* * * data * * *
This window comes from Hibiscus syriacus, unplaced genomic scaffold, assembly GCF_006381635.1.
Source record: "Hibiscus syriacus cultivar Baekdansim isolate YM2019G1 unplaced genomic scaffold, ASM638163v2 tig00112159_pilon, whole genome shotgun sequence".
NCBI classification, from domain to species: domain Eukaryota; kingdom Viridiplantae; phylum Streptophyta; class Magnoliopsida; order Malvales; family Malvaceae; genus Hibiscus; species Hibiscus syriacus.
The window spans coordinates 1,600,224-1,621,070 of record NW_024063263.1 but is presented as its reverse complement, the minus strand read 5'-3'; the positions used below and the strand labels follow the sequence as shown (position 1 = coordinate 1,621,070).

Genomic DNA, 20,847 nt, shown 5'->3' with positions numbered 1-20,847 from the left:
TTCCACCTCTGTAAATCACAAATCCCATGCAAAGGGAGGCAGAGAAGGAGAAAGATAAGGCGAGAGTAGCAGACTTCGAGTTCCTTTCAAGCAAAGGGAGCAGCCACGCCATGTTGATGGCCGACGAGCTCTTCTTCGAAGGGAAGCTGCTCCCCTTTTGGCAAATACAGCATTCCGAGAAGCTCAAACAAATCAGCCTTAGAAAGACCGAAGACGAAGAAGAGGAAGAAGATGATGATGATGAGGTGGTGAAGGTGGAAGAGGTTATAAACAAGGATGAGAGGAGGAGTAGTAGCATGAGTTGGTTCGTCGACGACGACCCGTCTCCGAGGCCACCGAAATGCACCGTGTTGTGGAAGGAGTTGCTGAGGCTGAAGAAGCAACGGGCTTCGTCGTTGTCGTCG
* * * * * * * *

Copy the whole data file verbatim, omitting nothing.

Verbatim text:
This window comes from Hibiscus syriacus, unplaced genomic scaffold, assembly GCF_006381635.1.
Source record: "Hibiscus syriacus cultivar Baekdansim isolate YM2019G1 unplaced genomic scaffold, ASM638163v2 tig00112159_pilon, whole genome shotgun sequence".
NCBI classification, from domain to species: domain Eukaryota; kingdom Viridiplantae; phylum Streptophyta; class Magnoliopsida; order Malvales; family Malvaceae; genus Hibiscus; species Hibiscus syriacus.
The window spans coordinates 1,600,224-1,621,070 of record NW_024063263.1 but is presented as its reverse complement, the minus strand read 5'-3'; the positions used below and the strand labels follow the sequence as shown (position 1 = coordinate 1,621,070).

Genomic DNA, 20,847 nt, shown 5'->3' with positions numbered 1-20,847 from the left:
TTCCACCTCTGTAAATCACAAATCCCATGCAAAGGGAGGCAGAGAAGGAGAAAGATAAGGCGAGAGTAGCAGACTTCGAGTTCCTTTCAAGCAAAGGGAGCAGCCACGCCATGTTGATGGCCGACGAGCTCTTCTTCGAAGGGAAGCTGCTCCCCTTTTGGCAAATACAGCATTCCGAGAAGCTCAAACAAATCAGCCTTAGAAAGACCGAAGACGAAGAAGAGGAAGAAGATGATGATGATGAGGTGGTGAAGGTGGAAGAGGTTATAAACAAGGATGAGAGGAGGAGTAGTAGCATGAGTTGGTTCGTCGACGACGACCCGTCTCCGAGGCCACCGAAATGCACCGTGTTGTGGAAGGAGTTGCTGAGGCTGAAGAAGCAACGGGCTTCGTCGTTGTCGTCG